After three days and over 20 hours of jury deliberations in the Kyle Rittenhouse trial, no verdict as of Thursday has caused some to speculate about what the holdup is.
One theory that has arisen in the Twittersphere is a single juror may be the source, and the clue was seen in a jury note sent to Judge Bruce Schroeder on Wednesday.
Juror 54 requested to see FBI aerial video and a “zoomed in image still after Mr. Rittenhouse put down fire extinguisher.”
Twitter user Viva Frei argued, “The phrasing of this jury request is very telling… ‘When Mr. Rittenhouse *put down* fire extinguisher’.
“This was the phrasing of the prosecution, and clearly indicates the frame of mind of whoever wrote this note.”
The phrasing of this jury request is very telling… “When Mr. Rittenhouse *put down* fire extinguisher”. This was the phrasing of the prosecution, and clearly indicates the frame of mind of whoever wrote this note. pic.twitter.com/bd1gPnoWl0
— Viva Frei (@thevivafrei) November 18, 2021
Another Twitter user concurred responding, “Juror 54 desperately wants to convict and refuses to concede.”
Juror 54 desperately wants to convict and refuses to concede. https://t.co/IkOMOYeZSF
— ButtWorldsman (@ButtWorldsMan) November 18, 2021
Prosecutor Thomas Binger caused quite a reaction online during his closing argument Monday when he recreated the moment that Rittenhouse put down a fire extinguisher and raised his AR-15 rifle.
The attorney argued this act is what precipitated Joseph Rosenbaum charging the defendant.
“Under Wisconsin law, you’re not allowed to run around and point your gun at people. This is the provocation,” Binger said.
“You cannot claim self-defense against a danger you create. That’s critical right here. If you’re the one who’s threatening others, you lose the right to claim self-defense.” pic.twitter.com/I3VbO4EtLi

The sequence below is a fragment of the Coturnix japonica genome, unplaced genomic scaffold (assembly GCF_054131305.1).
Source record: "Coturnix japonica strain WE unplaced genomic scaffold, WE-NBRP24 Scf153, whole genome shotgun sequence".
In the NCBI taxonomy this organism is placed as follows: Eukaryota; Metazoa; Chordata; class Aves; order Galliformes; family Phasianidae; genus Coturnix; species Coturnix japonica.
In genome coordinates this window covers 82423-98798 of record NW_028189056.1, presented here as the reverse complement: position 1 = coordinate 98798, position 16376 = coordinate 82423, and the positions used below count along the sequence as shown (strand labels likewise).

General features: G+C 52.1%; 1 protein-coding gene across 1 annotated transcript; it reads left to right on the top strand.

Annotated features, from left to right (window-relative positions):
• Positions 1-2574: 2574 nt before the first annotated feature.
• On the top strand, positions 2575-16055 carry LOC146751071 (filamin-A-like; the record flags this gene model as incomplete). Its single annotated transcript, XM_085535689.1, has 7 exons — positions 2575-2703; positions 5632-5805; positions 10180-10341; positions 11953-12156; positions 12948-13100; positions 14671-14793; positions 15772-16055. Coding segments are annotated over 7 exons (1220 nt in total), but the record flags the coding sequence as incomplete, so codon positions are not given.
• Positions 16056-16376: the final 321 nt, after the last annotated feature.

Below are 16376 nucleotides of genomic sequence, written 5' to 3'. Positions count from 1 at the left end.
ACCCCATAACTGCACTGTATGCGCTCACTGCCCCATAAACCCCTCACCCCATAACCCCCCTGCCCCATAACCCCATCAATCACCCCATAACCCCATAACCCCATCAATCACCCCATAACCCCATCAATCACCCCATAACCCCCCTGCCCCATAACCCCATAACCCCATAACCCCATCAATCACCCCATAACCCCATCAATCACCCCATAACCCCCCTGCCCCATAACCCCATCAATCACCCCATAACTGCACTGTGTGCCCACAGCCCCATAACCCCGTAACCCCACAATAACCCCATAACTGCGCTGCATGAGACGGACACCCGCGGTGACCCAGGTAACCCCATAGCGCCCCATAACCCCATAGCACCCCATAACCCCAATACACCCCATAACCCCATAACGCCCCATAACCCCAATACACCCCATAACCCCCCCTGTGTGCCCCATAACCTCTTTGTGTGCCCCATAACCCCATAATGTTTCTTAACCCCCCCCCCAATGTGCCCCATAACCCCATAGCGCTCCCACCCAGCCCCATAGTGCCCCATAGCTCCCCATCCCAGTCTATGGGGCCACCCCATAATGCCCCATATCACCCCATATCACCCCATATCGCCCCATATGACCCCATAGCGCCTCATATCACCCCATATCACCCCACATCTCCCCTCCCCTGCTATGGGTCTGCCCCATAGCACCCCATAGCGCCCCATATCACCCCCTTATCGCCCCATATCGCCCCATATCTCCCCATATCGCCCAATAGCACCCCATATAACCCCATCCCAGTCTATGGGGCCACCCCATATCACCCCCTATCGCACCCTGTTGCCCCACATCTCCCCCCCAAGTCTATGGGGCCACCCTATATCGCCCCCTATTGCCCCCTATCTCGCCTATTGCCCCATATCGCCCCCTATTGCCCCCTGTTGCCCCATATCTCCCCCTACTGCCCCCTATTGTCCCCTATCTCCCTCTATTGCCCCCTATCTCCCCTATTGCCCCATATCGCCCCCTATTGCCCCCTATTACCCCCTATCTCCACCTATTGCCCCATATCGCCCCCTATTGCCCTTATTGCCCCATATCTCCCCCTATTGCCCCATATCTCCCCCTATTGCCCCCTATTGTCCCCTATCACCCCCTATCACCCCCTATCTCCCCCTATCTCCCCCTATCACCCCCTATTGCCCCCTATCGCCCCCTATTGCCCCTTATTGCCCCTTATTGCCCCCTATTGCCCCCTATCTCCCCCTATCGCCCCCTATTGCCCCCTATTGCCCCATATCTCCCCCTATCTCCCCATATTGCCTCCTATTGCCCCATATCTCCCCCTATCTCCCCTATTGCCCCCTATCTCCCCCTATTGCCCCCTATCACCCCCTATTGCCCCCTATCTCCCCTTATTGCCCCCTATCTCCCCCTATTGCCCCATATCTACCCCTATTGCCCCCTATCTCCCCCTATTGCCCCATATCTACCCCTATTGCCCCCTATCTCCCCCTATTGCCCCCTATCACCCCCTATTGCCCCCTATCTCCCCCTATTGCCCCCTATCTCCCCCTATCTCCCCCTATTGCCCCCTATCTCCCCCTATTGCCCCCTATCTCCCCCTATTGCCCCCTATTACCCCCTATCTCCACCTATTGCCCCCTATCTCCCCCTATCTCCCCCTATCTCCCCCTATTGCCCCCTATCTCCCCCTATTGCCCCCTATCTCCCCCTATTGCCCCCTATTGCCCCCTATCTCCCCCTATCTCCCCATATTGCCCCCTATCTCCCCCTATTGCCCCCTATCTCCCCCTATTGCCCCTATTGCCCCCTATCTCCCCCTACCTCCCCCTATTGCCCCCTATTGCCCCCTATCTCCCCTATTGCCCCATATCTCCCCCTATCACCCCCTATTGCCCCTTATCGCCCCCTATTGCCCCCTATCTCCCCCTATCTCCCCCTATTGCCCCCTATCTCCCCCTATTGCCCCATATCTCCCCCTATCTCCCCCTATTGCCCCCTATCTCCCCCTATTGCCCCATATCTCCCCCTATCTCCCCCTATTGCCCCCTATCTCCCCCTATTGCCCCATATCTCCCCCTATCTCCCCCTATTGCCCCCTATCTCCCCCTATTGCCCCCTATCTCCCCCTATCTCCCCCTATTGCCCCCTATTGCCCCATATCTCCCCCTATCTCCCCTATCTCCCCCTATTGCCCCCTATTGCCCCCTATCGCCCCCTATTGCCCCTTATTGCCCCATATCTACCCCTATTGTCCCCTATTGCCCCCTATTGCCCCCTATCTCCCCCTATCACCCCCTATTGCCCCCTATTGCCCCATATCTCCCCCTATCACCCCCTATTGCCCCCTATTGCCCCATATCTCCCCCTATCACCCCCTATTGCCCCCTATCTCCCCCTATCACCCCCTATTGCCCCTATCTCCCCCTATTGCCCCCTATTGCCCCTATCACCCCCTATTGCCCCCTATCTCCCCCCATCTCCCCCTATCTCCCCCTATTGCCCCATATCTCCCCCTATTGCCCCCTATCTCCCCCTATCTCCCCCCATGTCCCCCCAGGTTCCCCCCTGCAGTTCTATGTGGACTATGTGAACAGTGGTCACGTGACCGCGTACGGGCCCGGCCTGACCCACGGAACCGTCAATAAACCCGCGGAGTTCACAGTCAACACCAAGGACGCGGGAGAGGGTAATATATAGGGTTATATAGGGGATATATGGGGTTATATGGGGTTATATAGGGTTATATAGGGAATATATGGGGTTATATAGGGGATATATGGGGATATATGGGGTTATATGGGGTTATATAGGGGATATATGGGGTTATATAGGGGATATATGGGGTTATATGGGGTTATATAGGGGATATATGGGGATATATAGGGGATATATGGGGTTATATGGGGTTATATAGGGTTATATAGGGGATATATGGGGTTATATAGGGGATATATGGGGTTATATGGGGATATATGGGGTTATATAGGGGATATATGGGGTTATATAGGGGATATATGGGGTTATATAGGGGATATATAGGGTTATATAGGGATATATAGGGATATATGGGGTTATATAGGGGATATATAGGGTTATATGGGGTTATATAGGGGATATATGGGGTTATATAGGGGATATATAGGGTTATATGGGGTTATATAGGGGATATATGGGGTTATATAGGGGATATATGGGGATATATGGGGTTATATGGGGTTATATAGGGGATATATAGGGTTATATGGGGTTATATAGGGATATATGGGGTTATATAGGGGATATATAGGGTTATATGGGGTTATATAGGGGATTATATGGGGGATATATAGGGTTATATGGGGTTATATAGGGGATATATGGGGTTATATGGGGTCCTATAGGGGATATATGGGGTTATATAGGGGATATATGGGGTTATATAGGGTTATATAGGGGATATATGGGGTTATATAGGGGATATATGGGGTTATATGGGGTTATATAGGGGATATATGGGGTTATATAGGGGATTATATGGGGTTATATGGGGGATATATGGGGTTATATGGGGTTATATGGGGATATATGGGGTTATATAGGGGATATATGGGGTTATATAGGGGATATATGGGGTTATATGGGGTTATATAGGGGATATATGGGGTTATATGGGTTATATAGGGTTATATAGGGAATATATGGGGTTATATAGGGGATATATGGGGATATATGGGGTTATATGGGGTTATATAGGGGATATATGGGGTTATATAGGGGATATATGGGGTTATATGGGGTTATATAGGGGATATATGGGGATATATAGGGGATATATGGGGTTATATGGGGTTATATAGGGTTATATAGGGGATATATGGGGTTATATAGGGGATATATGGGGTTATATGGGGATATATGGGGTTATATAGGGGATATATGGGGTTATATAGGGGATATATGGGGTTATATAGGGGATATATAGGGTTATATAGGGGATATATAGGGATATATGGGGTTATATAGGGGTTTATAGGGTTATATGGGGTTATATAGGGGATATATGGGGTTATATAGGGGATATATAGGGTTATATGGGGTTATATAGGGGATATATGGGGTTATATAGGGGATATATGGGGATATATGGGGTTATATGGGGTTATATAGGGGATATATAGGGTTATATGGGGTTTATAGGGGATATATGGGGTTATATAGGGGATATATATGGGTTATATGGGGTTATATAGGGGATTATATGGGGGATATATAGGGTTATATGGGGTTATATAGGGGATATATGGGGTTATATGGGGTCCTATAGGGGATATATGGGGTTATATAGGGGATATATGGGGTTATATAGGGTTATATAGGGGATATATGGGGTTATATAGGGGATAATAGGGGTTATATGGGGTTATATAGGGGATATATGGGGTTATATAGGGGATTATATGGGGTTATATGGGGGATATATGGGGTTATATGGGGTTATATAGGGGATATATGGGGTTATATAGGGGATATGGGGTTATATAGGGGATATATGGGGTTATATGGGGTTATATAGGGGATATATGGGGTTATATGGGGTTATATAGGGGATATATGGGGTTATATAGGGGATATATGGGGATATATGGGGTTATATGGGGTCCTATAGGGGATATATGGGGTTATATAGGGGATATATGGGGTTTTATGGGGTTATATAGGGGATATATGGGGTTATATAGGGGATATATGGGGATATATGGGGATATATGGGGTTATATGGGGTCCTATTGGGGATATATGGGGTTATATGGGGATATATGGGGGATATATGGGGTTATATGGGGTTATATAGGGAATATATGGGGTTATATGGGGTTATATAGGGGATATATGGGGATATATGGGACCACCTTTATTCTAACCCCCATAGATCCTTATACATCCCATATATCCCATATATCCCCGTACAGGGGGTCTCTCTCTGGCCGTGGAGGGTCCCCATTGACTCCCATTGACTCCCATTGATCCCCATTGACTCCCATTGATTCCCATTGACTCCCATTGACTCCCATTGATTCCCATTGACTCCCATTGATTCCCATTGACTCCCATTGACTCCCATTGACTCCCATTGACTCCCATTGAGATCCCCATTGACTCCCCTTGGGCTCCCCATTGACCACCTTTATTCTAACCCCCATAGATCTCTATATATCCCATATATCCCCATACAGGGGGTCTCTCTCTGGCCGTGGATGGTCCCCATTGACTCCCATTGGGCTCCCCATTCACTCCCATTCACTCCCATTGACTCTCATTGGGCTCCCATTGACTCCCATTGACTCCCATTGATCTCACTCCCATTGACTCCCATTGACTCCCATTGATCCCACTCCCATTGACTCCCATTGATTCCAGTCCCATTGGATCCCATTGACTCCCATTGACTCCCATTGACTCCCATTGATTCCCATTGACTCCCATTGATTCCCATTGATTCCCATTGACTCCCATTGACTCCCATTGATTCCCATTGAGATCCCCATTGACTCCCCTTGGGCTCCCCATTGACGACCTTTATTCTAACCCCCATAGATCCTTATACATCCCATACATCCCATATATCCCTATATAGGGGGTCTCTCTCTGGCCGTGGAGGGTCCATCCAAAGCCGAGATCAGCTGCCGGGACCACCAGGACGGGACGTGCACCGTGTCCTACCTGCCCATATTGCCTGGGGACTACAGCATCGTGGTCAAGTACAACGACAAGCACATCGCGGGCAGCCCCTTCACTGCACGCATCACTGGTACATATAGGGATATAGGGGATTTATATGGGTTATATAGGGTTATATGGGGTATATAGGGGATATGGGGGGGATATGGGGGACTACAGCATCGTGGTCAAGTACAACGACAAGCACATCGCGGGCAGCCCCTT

— Dean Haddix (@doctor_eon) November 15, 2021
The defense team objected. saying the prosecutor’s re-enactment had Rittenhouse pointing the gun in the opposite direction than he actually did the night of the Kenosha riot in August 2020.
“That is what provokes this entire incident,” Binger insisted. “And one of the things to keep in mind is that when the defendant provokes the incident, he loses the right to self-defense.”
“You cannot claim self-defense against a danger you create. That’s critical right here. If you’re the one who is threatening others, you lose the right to claim self-defense.”
During the trial last week, Real America’s Voice correspondent Drew Hernandez corroborated Rittenhouse’s testimony that he acted in self-defense when he shot and killed Rosenbaum.
Hernandez testified that Rosenbaum appeared “triggered and aggravated” in the moments leading up to the shooting. He recounted that Rosenbaum had “led the charge into the gas station” and “was getting physically aggressive.”
“Rosenbaum was charging Kyle Rittenhouse from behind,” Hernandez said.
“Kyle is right at the corner … and turns around and Rosenbaum is lunging towards him very clearly, and Kyle fires,” he recounted.
The defense argued, convincingly, that Rittenhouse would not have shot any of the three men he did during the riot had they not gone after him in a threatening fashion, including one pointing a gun at him.
Rittenhouse acted in self-defense. Hopefully, if Juror 54 or any others have any doubts, they will err on the side of the defendant and acquit.
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